Teburu Disrupts Restaurant World, Wins USF Business Plan Competition

A distinguished panel of venture capitalists, CEOs and industry experts weigh in on presentations from aspiring entrepreneurs involved in the annual USF Fintech Business Plan Competition.

The finalists, competing for investment dollars, have already survived a winnowing process by professors at USF's Center for Entrepreneurship on the lookout for creativity, new use of technology, sound planning and business sensibility.

The winner of the 2011 competition: Teburu, an online ordering and reservation system for restaurants.

Japanese for "table," Teburu is the brainchild of Greg Ross-Munro and his business partner, Leon McIntosh, of Tampa. Ross-Munro and McIntosh describe their aha! moment as taking place at the USF College of Business sometime in 2010.

"We were both working on building a contract software engineering company called SourceToad, selling custom web and mobile applications to clients who were already 'restaurant guys'," says Ross-Munro.

The idea bubbled-up when a few SourceToad clients inquired into what might be holding back this type of online ordering and reservation technology from entering the industry. Ross-Munro and McIntosh embraced their query and embarked on a deep dive into the challenge. Their research pointed them toward the complexity involved with integrating third-party applications into a restaurant's native point-of-sale system. This primary insight would lead them toward the development of Teburu.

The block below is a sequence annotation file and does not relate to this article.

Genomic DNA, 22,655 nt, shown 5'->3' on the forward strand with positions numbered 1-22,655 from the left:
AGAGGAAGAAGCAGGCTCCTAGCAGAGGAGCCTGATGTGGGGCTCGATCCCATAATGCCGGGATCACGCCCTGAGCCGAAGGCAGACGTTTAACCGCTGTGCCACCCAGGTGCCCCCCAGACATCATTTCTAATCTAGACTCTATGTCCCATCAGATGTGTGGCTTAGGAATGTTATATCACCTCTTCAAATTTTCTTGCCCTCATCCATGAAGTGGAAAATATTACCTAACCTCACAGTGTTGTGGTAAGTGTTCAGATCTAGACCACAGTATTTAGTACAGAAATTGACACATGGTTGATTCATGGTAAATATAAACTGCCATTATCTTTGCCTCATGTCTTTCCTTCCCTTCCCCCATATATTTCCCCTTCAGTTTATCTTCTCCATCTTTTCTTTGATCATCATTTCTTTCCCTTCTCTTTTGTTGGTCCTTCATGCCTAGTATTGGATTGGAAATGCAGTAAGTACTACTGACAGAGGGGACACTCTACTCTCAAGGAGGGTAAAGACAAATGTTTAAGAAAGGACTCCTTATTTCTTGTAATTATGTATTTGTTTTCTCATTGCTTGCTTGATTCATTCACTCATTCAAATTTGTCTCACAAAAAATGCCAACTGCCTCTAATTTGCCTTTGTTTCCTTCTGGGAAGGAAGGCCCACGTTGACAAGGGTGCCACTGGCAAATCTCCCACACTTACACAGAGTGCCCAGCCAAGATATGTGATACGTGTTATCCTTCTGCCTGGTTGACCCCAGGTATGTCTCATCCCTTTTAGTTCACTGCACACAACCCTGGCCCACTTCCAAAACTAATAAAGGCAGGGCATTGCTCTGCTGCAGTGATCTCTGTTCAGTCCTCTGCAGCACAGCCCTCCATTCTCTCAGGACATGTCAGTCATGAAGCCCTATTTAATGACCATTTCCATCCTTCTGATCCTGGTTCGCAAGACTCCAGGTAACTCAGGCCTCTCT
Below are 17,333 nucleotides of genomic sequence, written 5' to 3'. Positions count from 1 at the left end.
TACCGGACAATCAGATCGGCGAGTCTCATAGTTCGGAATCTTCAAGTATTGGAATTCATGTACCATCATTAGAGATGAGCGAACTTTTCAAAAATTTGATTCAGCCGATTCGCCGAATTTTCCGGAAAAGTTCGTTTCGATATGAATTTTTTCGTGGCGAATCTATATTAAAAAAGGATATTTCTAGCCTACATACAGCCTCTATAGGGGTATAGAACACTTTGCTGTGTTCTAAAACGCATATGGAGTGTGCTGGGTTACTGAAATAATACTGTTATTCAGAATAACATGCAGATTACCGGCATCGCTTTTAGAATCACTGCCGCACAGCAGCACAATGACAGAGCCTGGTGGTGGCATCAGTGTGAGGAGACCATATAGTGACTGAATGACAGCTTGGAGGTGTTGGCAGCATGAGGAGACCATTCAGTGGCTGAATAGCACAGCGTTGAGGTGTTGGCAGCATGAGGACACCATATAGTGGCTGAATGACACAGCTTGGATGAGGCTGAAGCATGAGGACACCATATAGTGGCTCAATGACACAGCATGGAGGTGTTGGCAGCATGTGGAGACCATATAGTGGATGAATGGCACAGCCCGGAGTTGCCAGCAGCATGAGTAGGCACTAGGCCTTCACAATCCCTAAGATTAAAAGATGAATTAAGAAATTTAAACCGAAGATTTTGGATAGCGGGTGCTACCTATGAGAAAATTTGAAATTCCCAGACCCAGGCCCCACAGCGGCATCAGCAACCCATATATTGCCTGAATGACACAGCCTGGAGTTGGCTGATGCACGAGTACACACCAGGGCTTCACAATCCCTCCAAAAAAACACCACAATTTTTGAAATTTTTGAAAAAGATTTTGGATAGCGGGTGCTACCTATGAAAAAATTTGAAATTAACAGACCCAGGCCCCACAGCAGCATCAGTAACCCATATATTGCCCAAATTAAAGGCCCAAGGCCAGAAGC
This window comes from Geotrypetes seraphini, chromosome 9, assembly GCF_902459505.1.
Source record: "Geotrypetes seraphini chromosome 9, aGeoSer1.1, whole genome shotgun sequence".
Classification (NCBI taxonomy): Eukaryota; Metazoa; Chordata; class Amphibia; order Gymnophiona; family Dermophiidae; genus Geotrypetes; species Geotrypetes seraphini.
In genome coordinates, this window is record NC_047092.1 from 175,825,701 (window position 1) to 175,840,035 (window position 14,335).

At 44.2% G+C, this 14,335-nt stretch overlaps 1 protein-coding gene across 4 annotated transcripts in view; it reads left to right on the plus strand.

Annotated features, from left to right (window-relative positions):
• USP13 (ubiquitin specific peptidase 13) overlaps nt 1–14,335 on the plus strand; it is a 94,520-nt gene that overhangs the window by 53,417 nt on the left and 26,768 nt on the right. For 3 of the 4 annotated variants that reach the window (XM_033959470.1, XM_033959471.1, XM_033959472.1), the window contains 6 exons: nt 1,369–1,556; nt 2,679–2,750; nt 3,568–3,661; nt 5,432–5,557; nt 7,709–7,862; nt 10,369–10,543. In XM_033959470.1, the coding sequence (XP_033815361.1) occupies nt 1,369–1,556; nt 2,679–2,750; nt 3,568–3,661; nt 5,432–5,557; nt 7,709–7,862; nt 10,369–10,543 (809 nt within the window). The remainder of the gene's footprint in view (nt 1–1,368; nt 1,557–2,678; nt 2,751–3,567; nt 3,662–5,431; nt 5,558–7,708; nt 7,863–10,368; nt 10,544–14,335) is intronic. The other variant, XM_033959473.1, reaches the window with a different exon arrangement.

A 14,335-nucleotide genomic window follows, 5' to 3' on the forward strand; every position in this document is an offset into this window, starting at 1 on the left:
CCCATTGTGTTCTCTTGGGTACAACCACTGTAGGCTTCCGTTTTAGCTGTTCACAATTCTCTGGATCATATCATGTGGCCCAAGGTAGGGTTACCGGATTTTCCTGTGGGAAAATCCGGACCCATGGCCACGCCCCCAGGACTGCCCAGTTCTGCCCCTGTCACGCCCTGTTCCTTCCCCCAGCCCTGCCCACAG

Embedded in research, they came to appreciate the "stickiness'' of a well-designed restaurant app. "One of our colleagues downloaded the Chipotle app, and because of the convenience, and he ate nothing but chipotle for two weeks (earning the physical form to show for it!)," says Ross-Munro.

Feeling as if they were nearing "proof of concept,'' the SourceToad developers took on the challenge fulltime, and set their sights on a 2011 general availability launch of Teburu.